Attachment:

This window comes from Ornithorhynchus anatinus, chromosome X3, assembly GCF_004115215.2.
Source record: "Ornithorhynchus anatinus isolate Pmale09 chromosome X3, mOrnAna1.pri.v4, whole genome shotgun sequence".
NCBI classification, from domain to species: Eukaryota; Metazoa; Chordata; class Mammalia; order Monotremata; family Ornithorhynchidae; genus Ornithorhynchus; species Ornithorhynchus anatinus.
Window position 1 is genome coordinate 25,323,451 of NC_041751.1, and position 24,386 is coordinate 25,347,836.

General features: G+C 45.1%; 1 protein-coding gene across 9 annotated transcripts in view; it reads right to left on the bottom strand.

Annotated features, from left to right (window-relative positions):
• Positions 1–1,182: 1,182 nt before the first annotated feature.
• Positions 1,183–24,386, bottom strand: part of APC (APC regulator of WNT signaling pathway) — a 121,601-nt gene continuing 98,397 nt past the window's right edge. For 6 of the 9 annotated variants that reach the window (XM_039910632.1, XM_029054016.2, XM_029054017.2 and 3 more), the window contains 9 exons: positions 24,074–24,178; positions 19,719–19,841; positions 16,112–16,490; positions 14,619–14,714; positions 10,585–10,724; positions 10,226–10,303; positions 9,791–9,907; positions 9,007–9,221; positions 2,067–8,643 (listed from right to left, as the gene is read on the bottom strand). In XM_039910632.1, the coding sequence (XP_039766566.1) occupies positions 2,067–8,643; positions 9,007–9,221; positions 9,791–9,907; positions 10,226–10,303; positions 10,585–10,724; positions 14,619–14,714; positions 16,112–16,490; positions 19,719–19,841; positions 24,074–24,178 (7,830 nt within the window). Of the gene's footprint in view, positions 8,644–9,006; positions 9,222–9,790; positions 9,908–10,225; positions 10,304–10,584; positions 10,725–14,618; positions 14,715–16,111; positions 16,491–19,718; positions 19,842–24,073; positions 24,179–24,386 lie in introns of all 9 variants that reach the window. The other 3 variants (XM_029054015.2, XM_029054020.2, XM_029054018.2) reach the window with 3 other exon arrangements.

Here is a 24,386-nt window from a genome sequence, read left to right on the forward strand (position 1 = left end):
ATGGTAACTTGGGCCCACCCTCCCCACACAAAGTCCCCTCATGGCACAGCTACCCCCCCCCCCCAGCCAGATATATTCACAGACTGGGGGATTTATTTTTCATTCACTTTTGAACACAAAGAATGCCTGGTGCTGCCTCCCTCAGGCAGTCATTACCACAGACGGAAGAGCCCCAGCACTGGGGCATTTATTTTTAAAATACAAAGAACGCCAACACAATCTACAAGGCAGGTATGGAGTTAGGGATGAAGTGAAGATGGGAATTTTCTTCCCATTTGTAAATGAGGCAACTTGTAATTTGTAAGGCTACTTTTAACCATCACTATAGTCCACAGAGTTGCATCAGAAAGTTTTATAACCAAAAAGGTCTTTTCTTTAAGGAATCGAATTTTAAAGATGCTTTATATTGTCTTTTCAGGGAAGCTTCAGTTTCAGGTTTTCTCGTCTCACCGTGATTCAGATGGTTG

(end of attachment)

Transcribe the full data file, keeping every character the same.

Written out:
This window comes from Ornithorhynchus anatinus, chromosome X3, assembly GCF_004115215.2.
Source record: "Ornithorhynchus anatinus isolate Pmale09 chromosome X3, mOrnAna1.pri.v4, whole genome shotgun sequence".
NCBI classification, from domain to species: Eukaryota; Metazoa; Chordata; class Mammalia; order Monotremata; family Ornithorhynchidae; genus Ornithorhynchus; species Ornithorhynchus anatinus.
Window position 1 is genome coordinate 25,323,451 of NC_041751.1, and position 24,386 is coordinate 25,347,836.

General features: G+C 45.1%; 1 protein-coding gene across 9 annotated transcripts in view; it reads right to left on the bottom strand.

Annotated features, from left to right (window-relative positions):
• Positions 1–1,182: 1,182 nt before the first annotated feature.
• Positions 1,183–24,386, bottom strand: part of APC (APC regulator of WNT signaling pathway) — a 121,601-nt gene continuing 98,397 nt past the window's right edge. For 6 of the 9 annotated variants that reach the window (XM_039910632.1, XM_029054016.2, XM_029054017.2 and 3 more), the window contains 9 exons: positions 24,074–24,178; positions 19,719–19,841; positions 16,112–16,490; positions 14,619–14,714; positions 10,585–10,724; positions 10,226–10,303; positions 9,791–9,907; positions 9,007–9,221; positions 2,067–8,643 (listed from right to left, as the gene is read on the bottom strand). In XM_039910632.1, the coding sequence (XP_039766566.1) occupies positions 2,067–8,643; positions 9,007–9,221; positions 9,791–9,907; positions 10,226–10,303; positions 10,585–10,724; positions 14,619–14,714; positions 16,112–16,490; positions 19,719–19,841; positions 24,074–24,178 (7,830 nt within the window). Of the gene's footprint in view, positions 8,644–9,006; positions 9,222–9,790; positions 9,908–10,225; positions 10,304–10,584; positions 10,725–14,618; positions 14,715–16,111; positions 16,491–19,718; positions 19,842–24,073; positions 24,179–24,386 lie in introns of all 9 variants that reach the window. The other 3 variants (XM_029054015.2, XM_029054020.2, XM_029054018.2) reach the window with 3 other exon arrangements.

Here is a 24,386-nt window from a genome sequence, read left to right on the forward strand (position 1 = left end):
ATGGTAACTTGGGCCCACCCTCCCCACACAAAGTCCCCTCATGGCACAGCTACCCCCCCCCCCCAGCCAGATATATTCACAGACTGGGGGATTTATTTTTCATTCACTTTTGAACACAAAGAATGCCTGGTGCTGCCTCCCTCAGGCAGTCATTACCACAGACGGAAGAGCCCCAGCACTGGGGCATTTATTTTTAAAATACAAAGAACGCCAACACAATCTACAAGGCAGGTATGGAGTTAGGGATGAAGTGAAGATGGGAATTTTCTTCCCATTTGTAAATGAGGCAACTTGTAATTTGTAAGGCTACTTTTAACCATCACTATAGTCCACAGAGTTGCATCAGAAAGTTTTATAACCAAAAAGGTCTTTTCTTTAAGGAATCGAATTTTAAAGATGCTTTATATTGTCTTTTCAGGGAAGCTTCAGTTTCAGGTTTTCTCGTCTCACCGTGATTCAGATGGTTG